Plans to launch a specialist computing school for seventh formers in Christchurch are proceeding well, says Canterbury Development Corporation education strategy manager Graeme Plummer.
About 50 of the 80 available places at the Christchurch College of Computing havve been filled and the expected the roll to be fully occupied by the time the college opens next month.
"There will be an advertising period from January 15 to 25 and we'll pick up more enrolments."
The college premises in central Christchurch are being fitted out and staff, picked from IT teacher ranks, will be finalised when student numbers are confirmed, he says.
The college is publicly funded and will involve students taking core bursary subjects such as maths and economics as well as specialised computer courses.
"They'll be able to gain a whole range of Microsoft MCP, Cisco and Cambridge qualifications - there's a whole range available."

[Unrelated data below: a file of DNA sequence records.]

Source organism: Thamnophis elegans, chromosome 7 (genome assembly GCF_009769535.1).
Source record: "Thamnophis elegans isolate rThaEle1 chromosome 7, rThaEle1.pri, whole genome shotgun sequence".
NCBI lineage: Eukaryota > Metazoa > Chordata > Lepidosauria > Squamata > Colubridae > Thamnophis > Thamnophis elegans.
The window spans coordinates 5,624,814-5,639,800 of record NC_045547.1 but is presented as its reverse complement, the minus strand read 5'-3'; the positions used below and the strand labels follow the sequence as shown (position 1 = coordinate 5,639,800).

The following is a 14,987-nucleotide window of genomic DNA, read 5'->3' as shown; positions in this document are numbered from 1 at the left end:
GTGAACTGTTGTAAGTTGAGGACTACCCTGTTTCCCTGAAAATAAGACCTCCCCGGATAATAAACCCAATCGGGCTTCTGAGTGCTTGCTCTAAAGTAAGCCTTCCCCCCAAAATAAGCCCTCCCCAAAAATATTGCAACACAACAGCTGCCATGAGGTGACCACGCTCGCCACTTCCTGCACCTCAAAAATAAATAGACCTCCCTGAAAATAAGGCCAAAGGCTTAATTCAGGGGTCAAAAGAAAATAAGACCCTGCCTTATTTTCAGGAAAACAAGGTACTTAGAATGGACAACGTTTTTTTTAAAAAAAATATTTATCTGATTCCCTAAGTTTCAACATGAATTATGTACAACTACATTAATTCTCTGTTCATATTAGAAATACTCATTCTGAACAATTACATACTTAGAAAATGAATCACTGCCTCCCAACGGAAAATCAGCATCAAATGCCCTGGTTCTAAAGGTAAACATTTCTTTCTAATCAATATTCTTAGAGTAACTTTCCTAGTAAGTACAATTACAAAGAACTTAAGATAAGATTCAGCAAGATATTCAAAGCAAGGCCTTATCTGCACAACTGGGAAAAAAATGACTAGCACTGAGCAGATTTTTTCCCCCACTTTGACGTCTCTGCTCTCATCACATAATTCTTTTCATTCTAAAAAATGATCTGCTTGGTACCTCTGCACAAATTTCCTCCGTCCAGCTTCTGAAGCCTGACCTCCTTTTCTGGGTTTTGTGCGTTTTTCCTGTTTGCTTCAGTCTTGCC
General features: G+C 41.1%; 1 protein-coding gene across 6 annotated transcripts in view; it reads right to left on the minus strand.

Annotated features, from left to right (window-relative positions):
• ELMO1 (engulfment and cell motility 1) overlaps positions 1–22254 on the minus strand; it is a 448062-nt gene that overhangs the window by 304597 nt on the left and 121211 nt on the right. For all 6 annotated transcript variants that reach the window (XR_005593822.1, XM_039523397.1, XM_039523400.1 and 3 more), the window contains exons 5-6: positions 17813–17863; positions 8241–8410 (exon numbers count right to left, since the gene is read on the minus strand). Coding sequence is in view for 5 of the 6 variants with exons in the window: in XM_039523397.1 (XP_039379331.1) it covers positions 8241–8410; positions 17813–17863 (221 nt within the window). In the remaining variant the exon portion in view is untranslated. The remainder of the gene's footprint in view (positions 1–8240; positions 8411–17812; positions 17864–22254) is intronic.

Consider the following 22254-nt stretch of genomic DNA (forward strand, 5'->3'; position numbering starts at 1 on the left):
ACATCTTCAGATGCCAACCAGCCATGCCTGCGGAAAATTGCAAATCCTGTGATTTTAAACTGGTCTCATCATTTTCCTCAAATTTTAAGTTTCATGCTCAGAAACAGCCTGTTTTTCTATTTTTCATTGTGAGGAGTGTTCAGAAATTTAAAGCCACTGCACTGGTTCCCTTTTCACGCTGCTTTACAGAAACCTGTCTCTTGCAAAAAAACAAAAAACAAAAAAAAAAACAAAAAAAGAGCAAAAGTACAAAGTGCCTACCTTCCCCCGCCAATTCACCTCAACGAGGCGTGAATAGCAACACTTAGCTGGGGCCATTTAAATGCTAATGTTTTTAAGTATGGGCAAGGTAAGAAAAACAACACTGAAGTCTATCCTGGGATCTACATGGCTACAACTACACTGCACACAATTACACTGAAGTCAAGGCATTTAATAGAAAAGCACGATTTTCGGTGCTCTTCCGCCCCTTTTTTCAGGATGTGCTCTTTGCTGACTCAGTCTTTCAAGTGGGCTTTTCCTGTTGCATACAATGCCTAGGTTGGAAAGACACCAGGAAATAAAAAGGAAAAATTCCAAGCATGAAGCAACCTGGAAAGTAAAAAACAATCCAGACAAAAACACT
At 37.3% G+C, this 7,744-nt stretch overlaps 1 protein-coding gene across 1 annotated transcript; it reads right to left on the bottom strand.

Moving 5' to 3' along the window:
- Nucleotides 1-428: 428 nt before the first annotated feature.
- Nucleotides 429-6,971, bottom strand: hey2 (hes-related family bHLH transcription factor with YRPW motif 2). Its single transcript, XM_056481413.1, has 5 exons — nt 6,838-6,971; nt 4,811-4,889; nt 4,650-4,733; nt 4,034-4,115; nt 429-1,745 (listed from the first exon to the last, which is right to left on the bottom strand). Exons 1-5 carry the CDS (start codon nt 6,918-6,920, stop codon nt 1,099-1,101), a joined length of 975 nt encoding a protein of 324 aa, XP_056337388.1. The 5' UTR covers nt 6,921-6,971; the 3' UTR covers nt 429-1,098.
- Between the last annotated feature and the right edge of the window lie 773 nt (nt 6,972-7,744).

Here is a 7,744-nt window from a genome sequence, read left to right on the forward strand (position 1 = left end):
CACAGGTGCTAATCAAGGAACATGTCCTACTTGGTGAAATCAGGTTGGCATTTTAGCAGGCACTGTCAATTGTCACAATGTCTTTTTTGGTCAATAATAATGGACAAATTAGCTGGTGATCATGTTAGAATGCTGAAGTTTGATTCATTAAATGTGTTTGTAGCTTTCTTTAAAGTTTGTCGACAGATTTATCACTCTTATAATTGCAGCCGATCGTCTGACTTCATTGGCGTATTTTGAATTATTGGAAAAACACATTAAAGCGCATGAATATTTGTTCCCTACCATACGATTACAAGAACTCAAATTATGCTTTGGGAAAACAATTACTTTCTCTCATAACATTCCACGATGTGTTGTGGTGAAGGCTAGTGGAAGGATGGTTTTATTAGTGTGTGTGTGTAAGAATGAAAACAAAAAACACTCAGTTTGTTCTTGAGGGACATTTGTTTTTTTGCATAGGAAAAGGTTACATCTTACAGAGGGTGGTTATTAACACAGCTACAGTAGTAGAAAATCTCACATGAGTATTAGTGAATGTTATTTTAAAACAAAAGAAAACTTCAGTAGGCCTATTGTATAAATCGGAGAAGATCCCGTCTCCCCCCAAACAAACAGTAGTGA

Christchurch Polytechnic's Certificate of IT is another qualification students will be able to opt for and Jade programming is another choice.
The course is publicly funded for New Zealand students and a few overseas fee-paying students have also applied, Plummer says.
"Entry requirements are the same as for bursary at other schools."
The main industry sponsor is Hewlett-Packard and others, such as Right Hemisphere and Renaissance, are also supporting the college.
The course will involve work experience in the industry, Plummer says and the teachers will be "people comfortable with a different approach to senior education - we're trying to break that standard 20th century mould."
In August, when plans for the college were announced, Plummer said "we really want to break the mould of traditional IT education - [mainstream] schools can't keep up with technology developments and don't have the resources."